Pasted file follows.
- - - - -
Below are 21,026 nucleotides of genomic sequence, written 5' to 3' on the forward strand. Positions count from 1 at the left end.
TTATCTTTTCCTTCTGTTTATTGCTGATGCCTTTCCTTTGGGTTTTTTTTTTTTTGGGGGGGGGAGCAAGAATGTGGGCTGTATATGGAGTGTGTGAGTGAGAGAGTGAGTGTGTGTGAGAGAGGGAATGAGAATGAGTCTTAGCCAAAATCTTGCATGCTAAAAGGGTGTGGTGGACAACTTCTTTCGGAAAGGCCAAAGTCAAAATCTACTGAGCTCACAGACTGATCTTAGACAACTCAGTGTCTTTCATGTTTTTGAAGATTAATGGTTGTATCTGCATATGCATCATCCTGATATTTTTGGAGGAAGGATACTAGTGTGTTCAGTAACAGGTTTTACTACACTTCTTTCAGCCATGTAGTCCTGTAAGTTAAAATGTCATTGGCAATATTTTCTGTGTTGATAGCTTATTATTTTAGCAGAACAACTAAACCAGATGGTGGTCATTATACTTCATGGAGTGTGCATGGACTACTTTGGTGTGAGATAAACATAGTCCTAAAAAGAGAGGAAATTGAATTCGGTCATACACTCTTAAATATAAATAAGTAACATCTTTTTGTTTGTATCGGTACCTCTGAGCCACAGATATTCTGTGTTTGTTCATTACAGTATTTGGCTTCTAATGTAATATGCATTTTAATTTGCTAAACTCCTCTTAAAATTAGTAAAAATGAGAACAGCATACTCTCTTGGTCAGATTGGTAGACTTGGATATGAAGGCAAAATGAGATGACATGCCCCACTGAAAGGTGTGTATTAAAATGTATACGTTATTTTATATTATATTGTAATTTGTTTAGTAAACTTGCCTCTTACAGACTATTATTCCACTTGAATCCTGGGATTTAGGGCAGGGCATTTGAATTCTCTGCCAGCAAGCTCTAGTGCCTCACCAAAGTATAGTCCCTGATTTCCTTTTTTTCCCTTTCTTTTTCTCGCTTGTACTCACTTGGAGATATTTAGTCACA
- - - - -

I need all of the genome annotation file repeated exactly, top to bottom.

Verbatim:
Below are 21,026 nucleotides of genomic sequence, written 5' to 3' on the forward strand. Positions count from 1 at the left end.
TTATCTTTTCCTTCTGTTTATTGCTGATGCCTTTCCTTTGGGTTTTTTTTTTTTTGGGGGGGGGAGCAAGAATGTGGGCTGTATATGGAGTGTGTGAGTGAGAGAGTGAGTGTGTGTGAGAGAGGGAATGAGAATGAGTCTTAGCCAAAATCTTGCATGCTAAAAGGGTGTGGTGGACAACTTCTTTCGGAAAGGCCAAAGTCAAAATCTACTGAGCTCACAGACTGATCTTAGACAACTCAGTGTCTTTCATGTTTTTGAAGATTAATGGTTGTATCTGCATATGCATCATCCTGATATTTTTGGAGGAAGGATACTAGTGTGTTCAGTAACAGGTTTTACTACACTTCTTTCAGCCATGTAGTCCTGTAAGTTAAAATGTCATTGGCAATATTTTCTGTGTTGATAGCTTATTATTTTAGCAGAACAACTAAACCAGATGGTGGTCATTATACTTCATGGAGTGTGCATGGACTACTTTGGTGTGAGATAAACATAGTCCTAAAAAGAGAGGAAATTGAATTCGGTCATACACTCTTAAATATAAATAAGTAACATCTTTTTGTTTGTATCGGTACCTCTGAGCCACAGATATTCTGTGTTTGTTCATTACAGTATTTGGCTTCTAATGTAATATGCATTTTAATTTGCTAAACTCCTCTTAAAATTAGTAAAAATGAGAACAGCATACTCTCTTGGTCAGATTGGTAGACTTGGATATGAAGGCAAAATGAGATGACATGCCCCACTGAAAGGTGTGTATTAAAATGTATACGTTATTTTATATTATATTGTAATTTGTTTAGTAAACTTGCCTCTTACAGACTATTATTCCACTTGAATCCTGGGATTTAGGGCAGGGCATTTGAATTCTCTGCCAGCAAGCTCTAGTGCCTCACCAAAGTATAGTCCCTGATTTCCTTTTTTTCCCTTTCTTTTTCTCGCTTGTACTCACTTGGAGATATTTAGTCACA